Campaign Spot reader Joshua writes in, with some data on what Sarah Palin did and did not add to the Republican ticket.
First the most significant finding of this year’s poll. The media will undoubtedly focus on the fact that 60 percent of voters expressed doubts about Gov. Palin being ready to take over as president at short notice. But there is no evidence that this fact actually influenced people’s decision-making in the voting booth. When people were asked if Palin’s presence on the ticket was an important factor in their decision, 60 percent answered yes, 33 percent no. But of the 60 percent that said yes, 56 percent ended up voting McCain versus 43 percent Obama. By comparison, of the 33 percent that said no, only 33 percent voted McCain versus 64 percent Obama. Conclusion: on balance, people who thought Palin’s presence on the ticket was important were more likely to vote McCain by a significant margin.
Now to the McCain/Palin ticket’s performance with some of the target groups that Palin was going to be judged on, namely women, independents, white evangelicals and gun owners:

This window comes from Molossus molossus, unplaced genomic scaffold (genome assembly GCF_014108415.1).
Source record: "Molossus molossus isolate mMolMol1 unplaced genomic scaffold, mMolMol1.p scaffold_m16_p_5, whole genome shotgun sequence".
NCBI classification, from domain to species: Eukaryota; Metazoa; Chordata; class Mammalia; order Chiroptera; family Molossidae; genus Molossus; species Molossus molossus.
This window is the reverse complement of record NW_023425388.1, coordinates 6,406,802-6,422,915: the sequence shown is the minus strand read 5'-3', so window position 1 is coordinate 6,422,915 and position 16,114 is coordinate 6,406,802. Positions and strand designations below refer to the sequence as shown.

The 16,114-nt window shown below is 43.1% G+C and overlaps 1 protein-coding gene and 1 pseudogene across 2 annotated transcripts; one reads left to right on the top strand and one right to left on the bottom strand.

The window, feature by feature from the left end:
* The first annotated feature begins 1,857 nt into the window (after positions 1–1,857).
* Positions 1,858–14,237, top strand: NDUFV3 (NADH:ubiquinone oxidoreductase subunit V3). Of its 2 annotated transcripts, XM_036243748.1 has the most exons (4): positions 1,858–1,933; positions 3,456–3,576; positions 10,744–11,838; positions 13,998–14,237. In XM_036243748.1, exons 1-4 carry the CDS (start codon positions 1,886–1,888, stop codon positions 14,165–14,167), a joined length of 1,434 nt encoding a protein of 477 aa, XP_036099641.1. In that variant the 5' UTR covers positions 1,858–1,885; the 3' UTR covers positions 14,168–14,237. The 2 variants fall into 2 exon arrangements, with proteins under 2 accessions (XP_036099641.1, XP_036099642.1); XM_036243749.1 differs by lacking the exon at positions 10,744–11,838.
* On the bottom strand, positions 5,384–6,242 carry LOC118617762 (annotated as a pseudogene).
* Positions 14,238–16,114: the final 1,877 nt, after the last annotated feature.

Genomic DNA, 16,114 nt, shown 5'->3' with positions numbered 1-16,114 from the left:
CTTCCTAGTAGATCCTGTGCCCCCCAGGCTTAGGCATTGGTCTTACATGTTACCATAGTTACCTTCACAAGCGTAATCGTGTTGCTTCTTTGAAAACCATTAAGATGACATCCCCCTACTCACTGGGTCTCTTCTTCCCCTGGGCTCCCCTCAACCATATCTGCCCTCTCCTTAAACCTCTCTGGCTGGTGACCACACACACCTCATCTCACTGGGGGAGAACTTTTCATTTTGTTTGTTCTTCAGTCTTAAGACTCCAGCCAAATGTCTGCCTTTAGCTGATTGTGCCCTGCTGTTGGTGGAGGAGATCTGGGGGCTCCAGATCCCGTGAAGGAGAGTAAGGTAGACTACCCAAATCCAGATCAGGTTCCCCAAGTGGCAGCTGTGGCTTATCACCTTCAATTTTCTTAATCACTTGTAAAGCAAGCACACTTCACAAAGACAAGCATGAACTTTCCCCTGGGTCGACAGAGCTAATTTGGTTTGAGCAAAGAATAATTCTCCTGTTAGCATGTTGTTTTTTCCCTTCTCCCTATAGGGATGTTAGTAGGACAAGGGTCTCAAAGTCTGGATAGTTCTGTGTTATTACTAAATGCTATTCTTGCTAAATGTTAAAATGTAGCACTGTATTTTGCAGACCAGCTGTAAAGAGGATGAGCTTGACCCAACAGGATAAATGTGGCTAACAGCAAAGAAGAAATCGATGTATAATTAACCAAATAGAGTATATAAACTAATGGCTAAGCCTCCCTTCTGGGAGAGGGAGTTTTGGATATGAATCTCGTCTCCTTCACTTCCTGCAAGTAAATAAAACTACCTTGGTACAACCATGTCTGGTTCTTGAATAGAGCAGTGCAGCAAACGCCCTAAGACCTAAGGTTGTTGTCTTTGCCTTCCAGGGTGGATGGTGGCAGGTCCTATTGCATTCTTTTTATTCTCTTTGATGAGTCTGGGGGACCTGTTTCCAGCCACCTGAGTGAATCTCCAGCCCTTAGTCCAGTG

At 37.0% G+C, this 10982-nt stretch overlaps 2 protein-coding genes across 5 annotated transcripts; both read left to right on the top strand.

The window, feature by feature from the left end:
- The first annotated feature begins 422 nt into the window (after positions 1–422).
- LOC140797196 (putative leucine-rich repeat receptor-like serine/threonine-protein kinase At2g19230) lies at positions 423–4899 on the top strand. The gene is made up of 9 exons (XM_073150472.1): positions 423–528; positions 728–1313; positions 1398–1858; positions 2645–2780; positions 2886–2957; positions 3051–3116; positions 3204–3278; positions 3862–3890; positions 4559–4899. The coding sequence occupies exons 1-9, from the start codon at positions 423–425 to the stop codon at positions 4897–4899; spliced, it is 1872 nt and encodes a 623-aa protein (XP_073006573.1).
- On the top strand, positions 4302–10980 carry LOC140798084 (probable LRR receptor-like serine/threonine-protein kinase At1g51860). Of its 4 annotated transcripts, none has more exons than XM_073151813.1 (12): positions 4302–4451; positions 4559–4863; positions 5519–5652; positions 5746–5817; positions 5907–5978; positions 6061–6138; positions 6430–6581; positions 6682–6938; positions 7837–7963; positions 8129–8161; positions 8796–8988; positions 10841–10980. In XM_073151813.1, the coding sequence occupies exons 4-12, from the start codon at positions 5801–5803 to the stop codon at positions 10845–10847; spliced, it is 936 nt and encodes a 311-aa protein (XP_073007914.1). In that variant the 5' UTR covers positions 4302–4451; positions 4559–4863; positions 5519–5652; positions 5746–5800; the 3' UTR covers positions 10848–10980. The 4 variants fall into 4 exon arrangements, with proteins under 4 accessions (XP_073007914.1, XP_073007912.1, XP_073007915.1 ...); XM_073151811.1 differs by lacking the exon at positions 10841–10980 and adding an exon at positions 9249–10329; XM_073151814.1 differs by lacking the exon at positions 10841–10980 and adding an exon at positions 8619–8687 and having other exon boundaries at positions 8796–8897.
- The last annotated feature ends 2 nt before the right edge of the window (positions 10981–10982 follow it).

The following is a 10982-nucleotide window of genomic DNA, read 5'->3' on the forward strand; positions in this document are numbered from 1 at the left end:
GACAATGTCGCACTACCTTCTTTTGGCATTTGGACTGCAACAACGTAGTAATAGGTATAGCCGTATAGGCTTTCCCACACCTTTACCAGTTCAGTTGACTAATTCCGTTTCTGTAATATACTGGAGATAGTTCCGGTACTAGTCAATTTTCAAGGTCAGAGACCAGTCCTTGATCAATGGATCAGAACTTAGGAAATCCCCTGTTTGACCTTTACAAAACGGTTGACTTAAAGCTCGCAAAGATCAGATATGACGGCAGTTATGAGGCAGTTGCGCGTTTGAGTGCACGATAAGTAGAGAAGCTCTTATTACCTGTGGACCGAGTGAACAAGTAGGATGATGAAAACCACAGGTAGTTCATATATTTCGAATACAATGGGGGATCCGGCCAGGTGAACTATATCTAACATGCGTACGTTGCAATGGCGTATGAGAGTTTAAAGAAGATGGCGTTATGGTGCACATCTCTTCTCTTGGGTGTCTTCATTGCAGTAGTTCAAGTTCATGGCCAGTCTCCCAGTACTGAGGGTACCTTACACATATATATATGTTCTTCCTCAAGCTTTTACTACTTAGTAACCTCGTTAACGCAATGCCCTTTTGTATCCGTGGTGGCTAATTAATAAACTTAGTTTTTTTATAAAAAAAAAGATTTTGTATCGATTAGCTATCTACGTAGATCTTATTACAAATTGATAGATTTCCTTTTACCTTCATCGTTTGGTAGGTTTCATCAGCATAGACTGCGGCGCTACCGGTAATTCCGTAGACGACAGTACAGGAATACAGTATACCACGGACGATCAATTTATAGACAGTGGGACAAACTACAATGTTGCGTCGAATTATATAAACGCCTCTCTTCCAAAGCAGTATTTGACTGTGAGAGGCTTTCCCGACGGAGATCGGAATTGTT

– White women voted McCain/Palin 53-46. That’s more or less the same as the Bush/Cheney score with this group in 2004 (55-44).
– White independents voted McCain/Palin 49-47. There are no comparable data on this group for 2004, but we do know that independents went for Kerry 49-48 in 2004, and 52-44 for Obama this year. It’s safe to conclude that the swing to Obama in this category was caused by non-white independents voting overwhelmingly for the Democratic ticket.
– White evangelical/born again christians voted McCain/Palin 74-24 in 2008, which is slightly lower than the 78-21 breakdown in 2004. But their share of the total vote was larger this time than last time (26 percent in 2008 versus 23 percent in 2004), so on balance the white evangelical/born again contribution to the Republican vote was probably about the same size as it was in 2004.
– Gun owners votied for McCain/Palin in the same numbers they voted for Bush/Cheney last time round: 62-37 in 2008 versus 63-36 in 204
Conclusion: on her four main target groups, Palin delivered the goods for the McCain campaign. In all four categories, the McCain/Palin share of the vote was virtually identical to the Bush/Cheney share in 2004.
I’ll have to take a look at the exit poll data more clearly, but I’ll note that “Maverick” McCain’s high-profile fights with his party were supposed to help him with independent voters. Well, as noted above, independents split for Obama, 52-44.
I’ll have more thoughts on this as I awaken further, but I suspect that a Republican candidate will always have a tough time selling himself as anything other than a Republican. Few independents remember the fights with the party when they go into the voting booth.